Chronic ‘comparing’ starts to be detrimental when it leaves us constantly feeling that we lack what everybody else seems to have. This type of comparing ourselves with others is neither scientific, nor objective. It is strongly biased and highly emotional. People with low self esteem when it comes to comparisons are already biased against themselves. This can be made even worse by the type of things people choose to compare (we’ll come on to that in a moment). And it’s not just how biased we are when comparing others to ourselves, but also how often we engage in it that can be detrimental.
A one way ticket to misery
So far so not very surprising; some people compare themselves relatively little to others and some people compare themselves almost continuously. But constant comparison really is a one way ticket to misery. Why? Because, if you’re looking for something, you’ll find it. When you look hard enough, there is always someone bigger, stronger, richer, more beautiful/handsome, cleverer, happier (at least outwardly) than you think you are.
How do you compare yourself?
What should you measure when you compare yourself to others? People regularly fall into the trap of trying to compare quite unquantifiable things. Beauty, for instance, is famously ‘in the eye of the beholder’. What that means, spelt out, is that it is the person who is looking who decides that someone is beautiful, not the person who is being looked at. A person’s true charm to others may be quite hidden from themselves. We can make absolute comparisons about height or weight, but not about charm, charisma, how funny someone is, or even how ‘cool’ people are. Mixing up the quantifiable with the unquantifiable is a central mistake of many chronic self comparers.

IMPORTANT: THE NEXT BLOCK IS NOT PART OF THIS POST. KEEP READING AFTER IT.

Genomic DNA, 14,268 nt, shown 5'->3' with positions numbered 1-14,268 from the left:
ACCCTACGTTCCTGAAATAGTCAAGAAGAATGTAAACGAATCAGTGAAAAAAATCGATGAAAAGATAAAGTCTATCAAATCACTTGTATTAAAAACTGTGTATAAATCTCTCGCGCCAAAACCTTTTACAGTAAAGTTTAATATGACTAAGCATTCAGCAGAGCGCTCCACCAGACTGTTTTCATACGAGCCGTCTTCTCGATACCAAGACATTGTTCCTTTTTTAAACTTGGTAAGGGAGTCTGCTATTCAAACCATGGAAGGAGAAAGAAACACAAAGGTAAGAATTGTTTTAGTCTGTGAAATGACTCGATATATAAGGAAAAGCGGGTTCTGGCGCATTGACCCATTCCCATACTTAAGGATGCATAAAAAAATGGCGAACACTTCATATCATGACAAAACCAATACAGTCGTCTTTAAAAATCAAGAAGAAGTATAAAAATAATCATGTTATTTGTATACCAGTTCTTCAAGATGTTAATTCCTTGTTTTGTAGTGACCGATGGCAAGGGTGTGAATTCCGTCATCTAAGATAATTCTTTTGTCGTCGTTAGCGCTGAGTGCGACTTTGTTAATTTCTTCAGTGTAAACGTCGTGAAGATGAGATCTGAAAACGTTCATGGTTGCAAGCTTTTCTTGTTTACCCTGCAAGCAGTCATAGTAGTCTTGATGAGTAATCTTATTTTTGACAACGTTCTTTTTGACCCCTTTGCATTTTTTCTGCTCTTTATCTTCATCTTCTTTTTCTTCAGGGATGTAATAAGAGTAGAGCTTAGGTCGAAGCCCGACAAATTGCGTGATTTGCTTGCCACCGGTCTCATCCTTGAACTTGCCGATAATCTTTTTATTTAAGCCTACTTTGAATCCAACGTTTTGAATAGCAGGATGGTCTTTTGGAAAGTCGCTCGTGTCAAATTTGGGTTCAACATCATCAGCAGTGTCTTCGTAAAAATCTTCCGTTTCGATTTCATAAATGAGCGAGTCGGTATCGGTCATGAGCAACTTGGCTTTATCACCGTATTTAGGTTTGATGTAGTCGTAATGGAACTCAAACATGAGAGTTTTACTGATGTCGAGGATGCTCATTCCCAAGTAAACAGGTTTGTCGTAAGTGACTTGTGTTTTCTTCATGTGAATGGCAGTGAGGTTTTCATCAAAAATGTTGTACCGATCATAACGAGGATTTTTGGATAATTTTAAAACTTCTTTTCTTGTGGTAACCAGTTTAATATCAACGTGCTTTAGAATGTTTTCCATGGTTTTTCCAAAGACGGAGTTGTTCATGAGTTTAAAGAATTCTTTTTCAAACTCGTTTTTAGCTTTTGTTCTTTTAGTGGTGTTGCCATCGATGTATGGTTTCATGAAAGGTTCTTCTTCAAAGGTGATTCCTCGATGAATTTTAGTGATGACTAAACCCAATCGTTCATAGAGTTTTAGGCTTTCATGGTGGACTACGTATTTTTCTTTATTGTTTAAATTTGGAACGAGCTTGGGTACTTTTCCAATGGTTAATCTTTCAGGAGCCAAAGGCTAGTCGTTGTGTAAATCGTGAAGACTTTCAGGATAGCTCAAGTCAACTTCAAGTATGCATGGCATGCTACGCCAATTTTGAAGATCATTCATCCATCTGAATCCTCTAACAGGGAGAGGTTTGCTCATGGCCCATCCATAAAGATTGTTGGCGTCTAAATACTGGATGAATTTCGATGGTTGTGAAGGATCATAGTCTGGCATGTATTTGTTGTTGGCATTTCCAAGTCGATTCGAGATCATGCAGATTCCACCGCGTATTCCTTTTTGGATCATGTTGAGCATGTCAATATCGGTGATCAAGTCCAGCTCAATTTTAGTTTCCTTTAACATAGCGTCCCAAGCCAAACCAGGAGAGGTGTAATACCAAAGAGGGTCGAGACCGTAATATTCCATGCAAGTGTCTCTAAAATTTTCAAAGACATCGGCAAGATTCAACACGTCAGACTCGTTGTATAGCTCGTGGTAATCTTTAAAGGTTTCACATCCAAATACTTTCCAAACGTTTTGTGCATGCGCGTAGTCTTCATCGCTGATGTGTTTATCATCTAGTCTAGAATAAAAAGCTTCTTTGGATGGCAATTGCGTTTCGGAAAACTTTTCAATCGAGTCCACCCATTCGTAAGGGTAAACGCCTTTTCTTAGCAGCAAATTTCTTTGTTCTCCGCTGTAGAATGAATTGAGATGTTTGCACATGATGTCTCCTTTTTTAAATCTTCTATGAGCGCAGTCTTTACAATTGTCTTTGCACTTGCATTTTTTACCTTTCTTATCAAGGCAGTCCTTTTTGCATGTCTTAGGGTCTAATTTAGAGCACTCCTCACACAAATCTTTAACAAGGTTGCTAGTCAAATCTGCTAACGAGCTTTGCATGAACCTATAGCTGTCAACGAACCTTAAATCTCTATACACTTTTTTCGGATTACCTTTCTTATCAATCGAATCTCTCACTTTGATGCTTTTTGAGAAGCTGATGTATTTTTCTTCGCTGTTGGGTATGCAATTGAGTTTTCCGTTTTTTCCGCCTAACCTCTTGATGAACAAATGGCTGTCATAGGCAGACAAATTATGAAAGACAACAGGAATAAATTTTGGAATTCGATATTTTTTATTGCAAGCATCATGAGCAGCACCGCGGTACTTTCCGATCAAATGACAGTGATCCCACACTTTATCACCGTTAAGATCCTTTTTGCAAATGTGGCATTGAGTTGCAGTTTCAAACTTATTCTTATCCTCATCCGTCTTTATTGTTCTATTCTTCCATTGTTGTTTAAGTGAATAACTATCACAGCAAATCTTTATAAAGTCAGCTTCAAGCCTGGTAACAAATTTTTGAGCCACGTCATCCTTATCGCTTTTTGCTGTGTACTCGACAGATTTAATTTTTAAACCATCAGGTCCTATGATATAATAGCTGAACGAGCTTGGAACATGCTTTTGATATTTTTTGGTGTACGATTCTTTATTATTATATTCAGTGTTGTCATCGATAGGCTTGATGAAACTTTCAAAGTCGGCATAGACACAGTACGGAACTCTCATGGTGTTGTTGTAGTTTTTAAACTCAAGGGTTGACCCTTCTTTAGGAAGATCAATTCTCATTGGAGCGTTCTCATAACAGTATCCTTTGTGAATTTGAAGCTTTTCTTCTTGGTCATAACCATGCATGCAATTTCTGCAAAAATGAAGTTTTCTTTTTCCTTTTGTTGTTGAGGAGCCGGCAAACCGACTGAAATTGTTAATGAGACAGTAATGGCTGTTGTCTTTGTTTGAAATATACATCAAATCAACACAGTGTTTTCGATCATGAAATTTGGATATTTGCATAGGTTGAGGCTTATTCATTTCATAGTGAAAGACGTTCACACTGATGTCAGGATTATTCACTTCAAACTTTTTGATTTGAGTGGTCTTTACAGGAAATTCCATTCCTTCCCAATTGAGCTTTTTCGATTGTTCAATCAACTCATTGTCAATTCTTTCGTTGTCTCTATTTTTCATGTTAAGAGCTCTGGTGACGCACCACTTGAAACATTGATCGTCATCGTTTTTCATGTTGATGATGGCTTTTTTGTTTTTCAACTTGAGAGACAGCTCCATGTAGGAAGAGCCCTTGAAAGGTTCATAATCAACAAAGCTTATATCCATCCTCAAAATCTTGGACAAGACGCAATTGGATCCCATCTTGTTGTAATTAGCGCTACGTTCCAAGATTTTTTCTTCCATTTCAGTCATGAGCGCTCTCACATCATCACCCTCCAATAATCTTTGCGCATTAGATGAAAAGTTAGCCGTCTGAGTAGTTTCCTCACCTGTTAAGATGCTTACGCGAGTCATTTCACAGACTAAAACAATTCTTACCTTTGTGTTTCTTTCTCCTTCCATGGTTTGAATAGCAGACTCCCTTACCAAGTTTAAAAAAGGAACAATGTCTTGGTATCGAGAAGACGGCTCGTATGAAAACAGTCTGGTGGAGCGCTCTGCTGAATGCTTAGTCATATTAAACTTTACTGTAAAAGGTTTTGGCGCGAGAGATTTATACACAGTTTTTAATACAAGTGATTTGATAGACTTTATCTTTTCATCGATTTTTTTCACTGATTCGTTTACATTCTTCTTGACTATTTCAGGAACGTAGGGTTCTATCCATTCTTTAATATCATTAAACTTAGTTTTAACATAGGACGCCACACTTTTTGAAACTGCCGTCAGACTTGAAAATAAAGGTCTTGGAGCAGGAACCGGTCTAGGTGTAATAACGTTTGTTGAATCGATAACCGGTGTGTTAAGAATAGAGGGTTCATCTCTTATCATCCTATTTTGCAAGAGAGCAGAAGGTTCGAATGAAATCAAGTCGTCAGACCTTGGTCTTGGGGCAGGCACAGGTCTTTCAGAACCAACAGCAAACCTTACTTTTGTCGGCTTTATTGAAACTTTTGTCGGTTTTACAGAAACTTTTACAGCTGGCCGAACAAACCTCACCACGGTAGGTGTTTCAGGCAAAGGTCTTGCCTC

Making comparisons: going off the scale
In the past, when people compared themselves to others (which they did), these ‘others’ generally consisted of people within their own circle, their own lived experience. It wouldn’t have occurred to anyone to compare themselves with an unknown person from the other side of the world.
Modern mass media and the rise of the ‘celebrity culture’ means that we are now regularly bombarded with stories and images of people who seem to have it all. We can now compare ourselves with people we are unlikely to ever meet. We have the social elite of the whole world to compare ourselves to. But chronic self comparers go even further than that.
People who feel inferior to others (because of the way they compare themselves) don’t limit their comparisons to supermodels, the super rich, or Nobel Prize-winning scientists; they compare themselves unfavourably to everybody. They over-estimate the attributes of others while under-estimating their own talents, looks, likability, you name it. People who have compared the confidence and self esteem out of themselves in relation to others also often tend to carry what I call a ‘negative inner phantom’ which aggravates the situation.